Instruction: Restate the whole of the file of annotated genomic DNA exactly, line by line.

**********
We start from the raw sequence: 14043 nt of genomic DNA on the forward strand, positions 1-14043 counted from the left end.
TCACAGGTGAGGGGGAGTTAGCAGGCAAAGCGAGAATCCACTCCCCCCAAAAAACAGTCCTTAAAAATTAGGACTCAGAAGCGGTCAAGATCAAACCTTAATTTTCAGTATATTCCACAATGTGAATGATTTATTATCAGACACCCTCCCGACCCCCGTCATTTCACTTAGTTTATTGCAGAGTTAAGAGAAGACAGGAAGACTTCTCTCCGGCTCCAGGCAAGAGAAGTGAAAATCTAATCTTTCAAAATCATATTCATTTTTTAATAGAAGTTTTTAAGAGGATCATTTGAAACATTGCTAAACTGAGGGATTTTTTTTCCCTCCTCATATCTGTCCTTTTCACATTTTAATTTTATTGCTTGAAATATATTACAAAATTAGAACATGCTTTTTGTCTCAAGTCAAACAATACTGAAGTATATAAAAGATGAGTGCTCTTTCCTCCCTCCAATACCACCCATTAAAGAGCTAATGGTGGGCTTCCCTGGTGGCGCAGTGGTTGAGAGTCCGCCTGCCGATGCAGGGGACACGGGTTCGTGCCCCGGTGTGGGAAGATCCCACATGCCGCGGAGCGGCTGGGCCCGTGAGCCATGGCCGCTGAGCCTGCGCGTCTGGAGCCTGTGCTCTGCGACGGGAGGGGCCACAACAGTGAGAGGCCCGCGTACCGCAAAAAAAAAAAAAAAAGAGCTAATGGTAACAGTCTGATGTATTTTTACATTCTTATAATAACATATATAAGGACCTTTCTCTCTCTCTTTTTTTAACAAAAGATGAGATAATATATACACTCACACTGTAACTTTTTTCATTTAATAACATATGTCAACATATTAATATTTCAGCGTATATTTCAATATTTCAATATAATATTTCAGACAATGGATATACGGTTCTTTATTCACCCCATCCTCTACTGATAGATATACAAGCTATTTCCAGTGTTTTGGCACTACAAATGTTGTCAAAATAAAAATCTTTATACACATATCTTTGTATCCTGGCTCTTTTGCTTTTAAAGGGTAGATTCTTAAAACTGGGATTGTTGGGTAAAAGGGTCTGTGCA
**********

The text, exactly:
We start from the raw sequence: 14043 nt of genomic DNA on the forward strand, positions 1-14043 counted from the left end.
TCACAGGTGAGGGGGAGTTAGCAGGCAAAGCGAGAATCCACTCCCCCCAAAAAACAGTCCTTAAAAATTAGGACTCAGAAGCGGTCAAGATCAAACCTTAATTTTCAGTATATTCCACAATGTGAATGATTTATTATCAGACACCCTCCCGACCCCCGTCATTTCACTTAGTTTATTGCAGAGTTAAGAGAAGACAGGAAGACTTCTCTCCGGCTCCAGGCAAGAGAAGTGAAAATCTAATCTTTCAAAATCATATTCATTTTTTAATAGAAGTTTTTAAGAGGATCATTTGAAACATTGCTAAACTGAGGGATTTTTTTTCCCTCCTCATATCTGTCCTTTTCACATTTTAATTTTATTGCTTGAAATATATTACAAAATTAGAACATGCTTTTTGTCTCAAGTCAAACAATACTGAAGTATATAAAAGATGAGTGCTCTTTCCTCCCTCCAATACCACCCATTAAAGAGCTAATGGTGGGCTTCCCTGGTGGCGCAGTGGTTGAGAGTCCGCCTGCCGATGCAGGGGACACGGGTTCGTGCCCCGGTGTGGGAAGATCCCACATGCCGCGGAGCGGCTGGGCCCGTGAGCCATGGCCGCTGAGCCTGCGCGTCTGGAGCCTGTGCTCTGCGACGGGAGGGGCCACAACAGTGAGAGGCCCGCGTACCGCAAAAAAAAAAAAAAAAGAGCTAATGGTAACAGTCTGATGTATTTTTACATTCTTATAATAACATATATAAGGACCTTTCTCTCTCTCTTTTTTTAACAAAAGATGAGATAATATATACACTCACACTGTAACTTTTTTCATTTAATAACATATGTCAACATATTAATATTTCAGCGTATATTTCAATATTTCAATATAATATTTCAGACAATGGATATACGGTTCTTTATTCACCCCATCCTCTACTGATAGATATACAAGCTATTTCCAGTGTTTTGGCACTACAAATGTTGTCAAAATAAAAATCTTTATACACATATCTTTGTATCCTGGCTCTTTTGCTTTTAAAGGGTAGATTCTTAAAACTGGGATTGTTGGGTAAAAGGGTCTGTGCA